Greenwash & Public Relations
In the decade between the Rio and Johannesburg Earth Summit's, Royal Dutch Shell touted green and human rights rhetoric while grossly violating those rights. Excerpted from EarthSummit.biz.
As global business and political players gather today in New York for the opening of the World Economic Forum, differences are beginning to emerge among nongovernmental organizations, multinational corporations and the United Nations over the future shape of the U.N. Global Compact and its role in regulating corporate behavior worldwide.
The old American Smelting and Refining Company (Asarco) copper smelter in El Paso, Texas, which has spewed out toxins for over a century, has been granted a new five-year permit. This is despite the fact that it violates international laws by polluting communities on both sides of the U.S.-Mexico border.
Here is a leaked memo from UNDP Administrator, Gus Speth to Regional Bureaux Directors regarding the development of the Global Sustainable Development Facility project.
In a recent gesture of "transparency," Ford Motor Company reported that it was responsible for releasing approximately 400 million metric tons of carbon dioxide and other greenhouse gases annually, which amounts to a whopping 1 to 2 percent of all man-made emissions.
Negotiators for 191 countries attending the World Summit on Sustainable Development have agreed upon a Plan of Action to alleviate poverty and conserve the Earth's natural resources. Summit delegates are expected to adopt the action plan, with a political declaration, at the conclusion of the summit on Wednesday.
Our quarterly Greenwash Award goes to the Mitsubishi Group of Companies for its ceaseless efforts to portray its various businesses -- some of the most destructive on earth -- as environmentally friendly.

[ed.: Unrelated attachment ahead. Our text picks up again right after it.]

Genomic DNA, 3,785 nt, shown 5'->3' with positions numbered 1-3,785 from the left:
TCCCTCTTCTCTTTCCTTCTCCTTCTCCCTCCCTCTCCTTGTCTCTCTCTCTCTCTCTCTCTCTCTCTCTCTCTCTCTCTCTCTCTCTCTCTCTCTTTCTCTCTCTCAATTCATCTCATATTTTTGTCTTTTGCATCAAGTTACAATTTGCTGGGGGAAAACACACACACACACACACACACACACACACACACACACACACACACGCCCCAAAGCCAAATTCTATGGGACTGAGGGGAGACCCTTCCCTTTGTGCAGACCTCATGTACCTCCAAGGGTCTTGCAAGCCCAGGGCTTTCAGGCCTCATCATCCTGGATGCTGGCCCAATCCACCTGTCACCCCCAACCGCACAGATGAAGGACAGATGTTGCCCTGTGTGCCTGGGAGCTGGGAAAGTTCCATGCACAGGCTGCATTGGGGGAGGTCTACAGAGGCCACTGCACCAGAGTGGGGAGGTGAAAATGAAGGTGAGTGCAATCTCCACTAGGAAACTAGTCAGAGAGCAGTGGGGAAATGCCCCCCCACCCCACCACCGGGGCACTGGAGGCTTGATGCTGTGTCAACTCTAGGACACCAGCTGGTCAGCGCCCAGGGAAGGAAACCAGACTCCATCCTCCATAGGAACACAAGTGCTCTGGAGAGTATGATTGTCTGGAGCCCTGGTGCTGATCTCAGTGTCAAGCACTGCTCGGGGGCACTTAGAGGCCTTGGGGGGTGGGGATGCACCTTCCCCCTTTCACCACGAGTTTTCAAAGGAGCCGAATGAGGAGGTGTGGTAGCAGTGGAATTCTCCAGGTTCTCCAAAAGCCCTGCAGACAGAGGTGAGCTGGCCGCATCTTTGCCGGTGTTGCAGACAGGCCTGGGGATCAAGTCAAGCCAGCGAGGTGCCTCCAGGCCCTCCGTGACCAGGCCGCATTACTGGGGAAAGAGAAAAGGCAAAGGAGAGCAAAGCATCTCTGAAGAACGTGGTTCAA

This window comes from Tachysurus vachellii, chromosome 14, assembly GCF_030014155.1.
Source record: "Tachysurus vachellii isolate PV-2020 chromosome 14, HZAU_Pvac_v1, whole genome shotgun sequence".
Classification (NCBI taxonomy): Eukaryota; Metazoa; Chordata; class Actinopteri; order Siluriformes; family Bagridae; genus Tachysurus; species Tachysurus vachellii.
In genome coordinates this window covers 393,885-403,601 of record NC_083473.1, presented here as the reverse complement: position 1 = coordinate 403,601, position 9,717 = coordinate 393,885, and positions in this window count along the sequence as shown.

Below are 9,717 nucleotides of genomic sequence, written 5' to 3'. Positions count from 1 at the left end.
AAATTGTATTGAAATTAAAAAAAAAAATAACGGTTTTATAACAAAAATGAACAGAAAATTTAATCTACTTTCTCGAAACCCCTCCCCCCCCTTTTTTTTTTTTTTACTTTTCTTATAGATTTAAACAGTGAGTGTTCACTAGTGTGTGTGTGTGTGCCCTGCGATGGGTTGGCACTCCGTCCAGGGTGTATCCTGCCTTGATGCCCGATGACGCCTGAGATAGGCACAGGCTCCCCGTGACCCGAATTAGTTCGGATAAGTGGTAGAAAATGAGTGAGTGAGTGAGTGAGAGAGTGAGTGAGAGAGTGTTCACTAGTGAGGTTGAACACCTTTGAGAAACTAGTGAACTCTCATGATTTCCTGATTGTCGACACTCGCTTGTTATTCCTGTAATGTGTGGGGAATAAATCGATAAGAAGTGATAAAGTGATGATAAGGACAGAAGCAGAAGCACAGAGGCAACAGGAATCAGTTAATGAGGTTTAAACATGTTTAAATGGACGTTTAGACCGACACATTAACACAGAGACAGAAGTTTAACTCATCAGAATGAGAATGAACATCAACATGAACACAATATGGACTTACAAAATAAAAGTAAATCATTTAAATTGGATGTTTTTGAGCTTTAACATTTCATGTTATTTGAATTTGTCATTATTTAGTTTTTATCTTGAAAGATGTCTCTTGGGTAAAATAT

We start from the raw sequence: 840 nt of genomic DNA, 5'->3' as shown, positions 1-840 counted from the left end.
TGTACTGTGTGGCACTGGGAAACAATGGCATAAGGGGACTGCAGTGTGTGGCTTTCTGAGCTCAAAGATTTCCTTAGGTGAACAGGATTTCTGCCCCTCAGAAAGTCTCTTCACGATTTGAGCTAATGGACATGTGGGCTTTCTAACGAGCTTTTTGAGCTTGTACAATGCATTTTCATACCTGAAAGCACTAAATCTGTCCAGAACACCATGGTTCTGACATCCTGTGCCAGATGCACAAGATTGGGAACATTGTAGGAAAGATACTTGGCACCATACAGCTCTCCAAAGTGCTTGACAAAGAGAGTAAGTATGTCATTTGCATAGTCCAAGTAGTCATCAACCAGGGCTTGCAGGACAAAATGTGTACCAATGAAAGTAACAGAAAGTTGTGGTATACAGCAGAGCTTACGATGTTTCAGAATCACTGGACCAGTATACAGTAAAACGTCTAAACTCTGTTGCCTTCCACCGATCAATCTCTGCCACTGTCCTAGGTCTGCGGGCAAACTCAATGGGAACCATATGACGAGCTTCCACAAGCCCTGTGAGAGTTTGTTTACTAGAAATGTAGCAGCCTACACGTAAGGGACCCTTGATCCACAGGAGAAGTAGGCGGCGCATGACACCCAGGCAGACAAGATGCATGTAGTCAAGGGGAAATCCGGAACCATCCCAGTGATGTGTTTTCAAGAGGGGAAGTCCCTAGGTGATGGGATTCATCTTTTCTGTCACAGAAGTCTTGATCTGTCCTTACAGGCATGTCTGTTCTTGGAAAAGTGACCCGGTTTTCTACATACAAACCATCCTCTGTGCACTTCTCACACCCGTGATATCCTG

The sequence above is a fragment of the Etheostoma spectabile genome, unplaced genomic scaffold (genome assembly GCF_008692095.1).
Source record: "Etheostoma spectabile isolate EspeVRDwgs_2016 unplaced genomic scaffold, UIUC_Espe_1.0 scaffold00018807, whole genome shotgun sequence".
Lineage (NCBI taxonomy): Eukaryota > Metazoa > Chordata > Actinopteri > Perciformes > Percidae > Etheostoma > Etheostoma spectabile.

At the UN meeting, the leaders of corporations well known for running sweatshops, engendering environmental disaster and colluding in human rights violations sat at the table with Mr. Annan. They agreed to adhere to and publicly promote the Global Compact's nine core principles of universally accepted labor, environmental and human rights values.
WASHINGTON (March 5, 2002) -- A dangerous killer who targets kids is on the loose, and he's got a new disguise. That's the premise of an animated ''e-movie'' that spoofs Philip Morris' proposed corporate name change to The Altria Group. The tobacco giant's shareholders will vote on the name change at their annual meeting April 25. Billed as ''the movie Philip Morris doesn't want you to see,'' the short animation was released today by the Campaign for Tobacco-Free Kids.
GENEVA -- Nearly 100 Non-Governmental Organisations (NGO) are gathering here to make their concerns and criticisms heard ahead of a United Nations summit starting Monday to assess global social development.